Dietary and Weight-Related Behaviors and Body Mass Index among Hispanic, Hmong, Somali, and White Adolescents

Published:January 14, 2014DOI:



      The population of the United States is becoming increasingly ethnically and racially diverse, much of it due to immigration patterns. However, little is known about dietary intake and weight-related concerns and behaviors of youth from some ethnic-minority groups, especially Hispanic, Hmong, and Somali adolescents.


      Our aim was to describe dietary intake and weight-related concerns and behaviors among Hispanic, Hmong, and Somali adolescents and compare them with white adolescents.


      We performed a cross-sectional analysis of data from Eating and Activity in Teens 2010, a population-based study in the Minneapolis/St Paul metropolitan area.


      Current analysis includes 1,672 adolescents (Hispanic: n=562 [33.6%]; Hmong: n=477 [28.5%]; Somali: n=113 [6.8%]; white: n=520 [31.1%]; mean age=15.0 years). Adolescents completed classroom surveys and had their height/weight measured during the 2009-2010 academic year.

      Statistical analysis

      Multivariable regression models, adjusted for socioeconomic status, age, and school as a random effect were used to examine racial/ethnic differences for each outcome variable for boys and girls.


      There were numerous differences in the behaviors of Hispanic, Hmong, and Somali adolescents as compared with whites. Hispanic and Somali youth consumed fruit and fast food more frequently. Hmong adolescents consumed sugar-sweetened beverages less frequently, and Somali boys consumed energy and sport drinks more frequently than whites. Compared with white boys, overweight/obesity was higher among Hispanic and Hmong. A higher percentage of Hmong and Somali adolescents engaged in unhealthy weight control behaviors. Body satisfaction was lower for all Hmong adolescents compared with whites.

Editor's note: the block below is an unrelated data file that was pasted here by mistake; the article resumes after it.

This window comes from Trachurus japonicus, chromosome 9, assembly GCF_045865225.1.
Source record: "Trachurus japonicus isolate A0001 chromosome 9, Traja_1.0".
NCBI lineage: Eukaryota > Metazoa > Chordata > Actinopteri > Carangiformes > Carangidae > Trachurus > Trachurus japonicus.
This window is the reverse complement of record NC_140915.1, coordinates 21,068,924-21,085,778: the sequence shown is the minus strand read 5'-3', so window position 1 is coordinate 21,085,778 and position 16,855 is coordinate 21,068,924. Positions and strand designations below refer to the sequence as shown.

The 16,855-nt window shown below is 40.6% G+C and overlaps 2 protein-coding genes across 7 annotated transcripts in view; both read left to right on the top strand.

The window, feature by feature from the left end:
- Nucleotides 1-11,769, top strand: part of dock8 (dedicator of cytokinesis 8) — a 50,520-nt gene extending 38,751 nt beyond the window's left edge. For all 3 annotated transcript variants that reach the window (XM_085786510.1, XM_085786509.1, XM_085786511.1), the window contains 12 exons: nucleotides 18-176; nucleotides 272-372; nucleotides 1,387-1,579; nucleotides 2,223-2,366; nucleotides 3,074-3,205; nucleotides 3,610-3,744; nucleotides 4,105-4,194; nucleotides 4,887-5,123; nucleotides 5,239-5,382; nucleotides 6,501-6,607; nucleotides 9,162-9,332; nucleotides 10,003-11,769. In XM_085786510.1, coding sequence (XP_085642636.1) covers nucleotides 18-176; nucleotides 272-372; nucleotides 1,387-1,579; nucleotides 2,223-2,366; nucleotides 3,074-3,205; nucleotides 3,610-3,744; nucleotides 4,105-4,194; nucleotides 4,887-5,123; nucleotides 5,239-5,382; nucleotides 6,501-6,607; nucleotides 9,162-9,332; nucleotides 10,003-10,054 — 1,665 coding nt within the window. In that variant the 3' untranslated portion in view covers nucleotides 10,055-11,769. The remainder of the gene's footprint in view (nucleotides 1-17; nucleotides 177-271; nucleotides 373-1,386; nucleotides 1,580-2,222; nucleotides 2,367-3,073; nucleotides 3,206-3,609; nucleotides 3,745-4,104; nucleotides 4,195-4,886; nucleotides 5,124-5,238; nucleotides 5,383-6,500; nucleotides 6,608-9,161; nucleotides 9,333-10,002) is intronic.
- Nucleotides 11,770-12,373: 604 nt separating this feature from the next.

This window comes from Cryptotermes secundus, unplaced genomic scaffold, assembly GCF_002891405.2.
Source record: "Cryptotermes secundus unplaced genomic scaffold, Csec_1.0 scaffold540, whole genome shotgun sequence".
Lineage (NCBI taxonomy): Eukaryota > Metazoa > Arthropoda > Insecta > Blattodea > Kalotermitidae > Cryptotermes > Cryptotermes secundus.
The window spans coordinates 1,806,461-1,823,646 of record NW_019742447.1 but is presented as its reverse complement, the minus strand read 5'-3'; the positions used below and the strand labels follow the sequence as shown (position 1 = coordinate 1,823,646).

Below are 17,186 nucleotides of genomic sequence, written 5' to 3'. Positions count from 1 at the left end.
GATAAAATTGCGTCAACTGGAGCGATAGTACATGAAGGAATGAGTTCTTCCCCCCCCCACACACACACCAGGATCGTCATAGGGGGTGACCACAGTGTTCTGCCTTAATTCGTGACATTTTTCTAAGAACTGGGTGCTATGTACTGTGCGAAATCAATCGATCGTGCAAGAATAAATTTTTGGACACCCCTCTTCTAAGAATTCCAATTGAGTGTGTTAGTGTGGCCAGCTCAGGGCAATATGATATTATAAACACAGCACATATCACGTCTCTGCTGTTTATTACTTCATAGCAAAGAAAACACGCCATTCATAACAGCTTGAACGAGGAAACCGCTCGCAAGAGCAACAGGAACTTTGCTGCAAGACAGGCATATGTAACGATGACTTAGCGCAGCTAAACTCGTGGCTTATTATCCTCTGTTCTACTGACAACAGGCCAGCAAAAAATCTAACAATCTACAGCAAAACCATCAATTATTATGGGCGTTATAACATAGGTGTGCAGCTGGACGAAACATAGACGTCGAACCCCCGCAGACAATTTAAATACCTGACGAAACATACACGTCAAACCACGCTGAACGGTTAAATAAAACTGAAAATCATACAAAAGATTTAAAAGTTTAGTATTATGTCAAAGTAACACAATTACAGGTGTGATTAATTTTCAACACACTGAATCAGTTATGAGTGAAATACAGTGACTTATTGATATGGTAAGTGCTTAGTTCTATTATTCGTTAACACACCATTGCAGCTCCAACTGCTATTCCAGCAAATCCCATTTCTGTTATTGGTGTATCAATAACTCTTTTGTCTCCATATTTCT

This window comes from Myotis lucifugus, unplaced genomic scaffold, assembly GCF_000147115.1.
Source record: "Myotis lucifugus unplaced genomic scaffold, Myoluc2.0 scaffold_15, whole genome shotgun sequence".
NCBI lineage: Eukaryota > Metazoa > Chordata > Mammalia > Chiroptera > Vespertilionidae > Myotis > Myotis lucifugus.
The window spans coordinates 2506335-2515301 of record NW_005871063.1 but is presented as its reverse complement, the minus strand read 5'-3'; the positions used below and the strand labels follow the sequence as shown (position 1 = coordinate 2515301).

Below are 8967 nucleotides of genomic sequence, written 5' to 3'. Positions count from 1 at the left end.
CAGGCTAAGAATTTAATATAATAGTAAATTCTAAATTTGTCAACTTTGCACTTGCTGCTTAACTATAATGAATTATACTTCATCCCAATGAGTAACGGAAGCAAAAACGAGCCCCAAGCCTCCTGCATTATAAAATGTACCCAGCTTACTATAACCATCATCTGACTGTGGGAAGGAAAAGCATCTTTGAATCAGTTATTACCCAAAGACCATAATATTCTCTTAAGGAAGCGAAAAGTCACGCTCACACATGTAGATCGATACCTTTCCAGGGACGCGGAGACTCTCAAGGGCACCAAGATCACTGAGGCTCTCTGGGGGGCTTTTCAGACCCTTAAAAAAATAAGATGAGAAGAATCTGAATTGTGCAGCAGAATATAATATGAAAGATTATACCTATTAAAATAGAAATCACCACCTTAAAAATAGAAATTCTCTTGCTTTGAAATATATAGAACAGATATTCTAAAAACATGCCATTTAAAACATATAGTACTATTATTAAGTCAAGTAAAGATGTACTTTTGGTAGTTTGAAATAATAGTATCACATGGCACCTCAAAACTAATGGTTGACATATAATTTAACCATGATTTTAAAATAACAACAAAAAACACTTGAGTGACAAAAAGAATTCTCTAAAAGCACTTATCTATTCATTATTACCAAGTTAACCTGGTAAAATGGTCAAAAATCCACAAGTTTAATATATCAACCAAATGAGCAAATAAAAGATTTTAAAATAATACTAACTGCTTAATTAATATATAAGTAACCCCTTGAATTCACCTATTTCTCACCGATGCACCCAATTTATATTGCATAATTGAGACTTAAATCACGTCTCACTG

There were varying areas of concern in dietary intake, weight, and weight-related concerns and behaviors among adolescents in all ethnic groups. Future nutrition and physical activity interventions that include adolescents from these ethnic and cultural groups can benefit from, for example, modifying intervention strategies to the specific priority behaviors within the target population.


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      C. Arcan is a research associate, Division of Epidemiology and Community of Health, School of Public Health, University of Minnesota, Minneapolis.


      N. Larson is a research associate, Division of Epidemiology and Community of Health, School of Public Health, University of Minnesota, Minneapolis.


      M. Story is a professor, Division of Epidemiology and Community of Health, School of Public Health, University of Minnesota, Minneapolis.


      D. Neumark-Sztainer is a professor, Division of Epidemiology and Community of Health, School of Public Health, University of Minnesota, Minneapolis.


      J. Berge is an assistant professor, Family Medicine and Community Health, University of Minnesota, Minneapolis.


      K. Bauer is an assistant professor, College of Health Professions and Social Work, Department of Public Health, Temple University, Philadelphia, PA; at the time of the study, she was a post-doctoral fellow, Division of Epidemiology and Community of Health, School of Public Health, University of Minnesota, Minneapolis.